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The 12 Clothing Brands Gen Z & Millennials Wish They Could Buy More Of

The list of clothing brands that young consumers want to buy more of shows that they aren’t a group lusting after luxury items…

Yesterday, we told you some truths about the way young consumers shop—now we’re looking more closely at what want to shop for. Clothing retailers continue to chase Millennials and Gen Z, and make major changes to earn their dollars. Walmart recently announced that they’ll be introducing a “rival Everlane” to target Gen Z. Abercrombie and Hollister are adding Venmo payment capabilities in hopes that it will make it easier for young consumers to click “buy” from them. Those are just a few of the many attempts by manjor brands to keep up with young consumers and get them to keep shopping, as they continued to be distracted by new upstarts and indie brands. As we’ve explored in our research before, young consumers are only loyal-ish, and getting them to keep buying one brand over time is harder than ever before. In fact, 72% of 13-34-year-olds say they’re always looking for new products to try. The clothing industry especially has trouble getting them to stick around: only 15% of 13-17-year-olds and 13% of 13-34-year-olds told us that they were loyal to a particular clothing/accessories brand. But there are some who are succeeding in their efforts to keep Gen Z and Millennials coming back. (At least for right now.)

In our recent survey on shopping and fashion, we asked 13-36-year-olds, “What clothing brand do you wish you could buy more of?”* Here’s what we found out:

*This was an open-end response question to allow us to capture the full range of clothing brands that Millennials and Gen Z wish they could buy more of—without our preconceived ideas shaping their responses. As with any qualitative question, the responses include those that are top of mind and those that are most popular. The lists are ordered according to number of responses received, and alphabetically when ties occurred.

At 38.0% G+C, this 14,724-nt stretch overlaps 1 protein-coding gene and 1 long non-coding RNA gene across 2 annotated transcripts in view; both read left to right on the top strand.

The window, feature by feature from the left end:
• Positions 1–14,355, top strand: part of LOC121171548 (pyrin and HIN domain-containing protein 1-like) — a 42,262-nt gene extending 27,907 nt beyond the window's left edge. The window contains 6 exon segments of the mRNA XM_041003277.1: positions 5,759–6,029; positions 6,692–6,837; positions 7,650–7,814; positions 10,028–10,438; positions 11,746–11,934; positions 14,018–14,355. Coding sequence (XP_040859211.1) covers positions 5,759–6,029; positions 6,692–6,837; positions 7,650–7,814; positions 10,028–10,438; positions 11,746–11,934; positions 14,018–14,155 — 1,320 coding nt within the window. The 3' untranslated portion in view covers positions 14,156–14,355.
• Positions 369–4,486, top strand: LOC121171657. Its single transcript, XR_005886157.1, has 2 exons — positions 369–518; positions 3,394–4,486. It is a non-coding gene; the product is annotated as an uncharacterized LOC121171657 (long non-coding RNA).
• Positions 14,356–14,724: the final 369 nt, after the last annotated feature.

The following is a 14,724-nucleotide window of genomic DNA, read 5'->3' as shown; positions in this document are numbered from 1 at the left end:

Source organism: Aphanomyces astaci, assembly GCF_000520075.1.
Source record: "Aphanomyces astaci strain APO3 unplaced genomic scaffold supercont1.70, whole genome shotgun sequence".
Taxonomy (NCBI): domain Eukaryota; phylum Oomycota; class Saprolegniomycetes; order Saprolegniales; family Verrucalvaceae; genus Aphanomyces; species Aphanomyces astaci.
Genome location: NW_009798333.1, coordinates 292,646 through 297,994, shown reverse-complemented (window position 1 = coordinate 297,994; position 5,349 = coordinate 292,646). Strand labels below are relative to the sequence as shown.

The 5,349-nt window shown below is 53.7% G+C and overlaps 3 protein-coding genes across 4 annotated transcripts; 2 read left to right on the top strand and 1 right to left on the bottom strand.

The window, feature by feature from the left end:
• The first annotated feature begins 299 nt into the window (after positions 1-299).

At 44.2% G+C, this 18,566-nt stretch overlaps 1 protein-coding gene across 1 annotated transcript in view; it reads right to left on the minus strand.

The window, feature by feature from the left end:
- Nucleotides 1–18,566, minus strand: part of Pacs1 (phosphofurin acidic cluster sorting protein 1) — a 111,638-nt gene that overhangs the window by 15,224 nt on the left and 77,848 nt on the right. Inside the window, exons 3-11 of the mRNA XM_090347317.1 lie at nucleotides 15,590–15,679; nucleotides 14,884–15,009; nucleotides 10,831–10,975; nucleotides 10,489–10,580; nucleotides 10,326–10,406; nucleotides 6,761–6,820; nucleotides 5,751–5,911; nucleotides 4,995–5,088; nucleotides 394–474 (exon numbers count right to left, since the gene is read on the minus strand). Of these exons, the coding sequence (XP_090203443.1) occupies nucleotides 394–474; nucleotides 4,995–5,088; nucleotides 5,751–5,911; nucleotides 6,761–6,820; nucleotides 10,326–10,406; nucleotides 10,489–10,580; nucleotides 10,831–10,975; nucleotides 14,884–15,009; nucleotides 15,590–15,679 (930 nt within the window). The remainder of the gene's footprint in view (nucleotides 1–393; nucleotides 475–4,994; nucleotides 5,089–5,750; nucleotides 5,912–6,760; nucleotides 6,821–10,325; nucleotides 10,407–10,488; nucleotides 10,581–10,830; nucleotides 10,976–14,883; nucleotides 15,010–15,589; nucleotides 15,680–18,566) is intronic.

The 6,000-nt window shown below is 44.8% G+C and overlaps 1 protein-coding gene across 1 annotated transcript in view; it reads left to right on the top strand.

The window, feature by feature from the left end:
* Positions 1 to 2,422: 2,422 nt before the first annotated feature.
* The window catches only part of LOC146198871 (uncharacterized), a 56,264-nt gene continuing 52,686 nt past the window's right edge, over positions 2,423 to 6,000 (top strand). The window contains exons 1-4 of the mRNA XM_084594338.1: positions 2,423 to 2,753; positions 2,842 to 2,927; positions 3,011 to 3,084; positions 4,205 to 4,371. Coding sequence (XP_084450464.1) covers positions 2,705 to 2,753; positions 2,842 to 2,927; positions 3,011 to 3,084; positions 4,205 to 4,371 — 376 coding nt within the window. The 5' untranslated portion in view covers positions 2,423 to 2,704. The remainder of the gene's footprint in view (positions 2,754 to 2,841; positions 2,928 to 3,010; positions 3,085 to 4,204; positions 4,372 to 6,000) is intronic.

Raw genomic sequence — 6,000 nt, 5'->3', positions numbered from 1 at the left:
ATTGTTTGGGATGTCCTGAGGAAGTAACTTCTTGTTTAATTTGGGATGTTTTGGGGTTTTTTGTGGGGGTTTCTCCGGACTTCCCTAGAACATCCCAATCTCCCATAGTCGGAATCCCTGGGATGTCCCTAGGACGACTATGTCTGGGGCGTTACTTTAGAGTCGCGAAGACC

The Clothing Brands They Wish They Could Buy More Of


      1. Nike
      2. Adidas
      3. Zara
      4. H&M
      5. Under Armour
      6. Levi’s
      7. Ralph Lauren
      8. American Eagle
      9. Anthropologie
      10. J.Crew
      11. Express
      12. Tommy Hilfiger

It tops the list of their the 15 coolest clothing brands, according to young consumers, and it’s at the top of the list again: Nike is the top clothing brand they wish they could buy more of. So what is it about Nike that’s keeping young consumers under their spell? Style and quality were the biggest themes we saw. A 29-year-old male explained, “It’s the brand that fits me best,” while a 19-year-old female said, “They have high quality, long lasting products.” Another 18-year-old female told us, “I love Nike’s clothing look and their newest technology is just amazing. Plus, a lot of their designs are unique and have the edginess that I like to wear.” In our research on young consumers’ brand loyalty, we found that performance, and continuous improvement of products are top loyalty drivers for Gen Z and Millennials—and Nike seems to fit their needs.

In fact, Nike ranked as the top brand they would want to buy more of among males, females, 13-17-year-olds, and 18-36-year-olds, but most of their common ground ended there:

Looking at the brands that 13-17-year-olds and 18-36-year-olds wish they could buy more of, there is little overlap. American Eagle, Hollister, Under Armour, and Forever 21 came in after Nike in teens’ top five list, while Adidas, Zara, H&M, and Levi’s were the top brands for the older group.

Interestingly, high-end brands didn’t rank high among either group, nor did they make much of an appearance on the overall list above. Young consumers talk about quality and style when they tell us what brands they want to buy more of, instead of expense or even exclusiveness. Comfort and durability were more likely to be mentioned as reasons behind their desire to buy more of a brand than cost. If you needed another reminder that these are the generations redefining luxury, here it is.

To download a PDF version of this insight article, click here.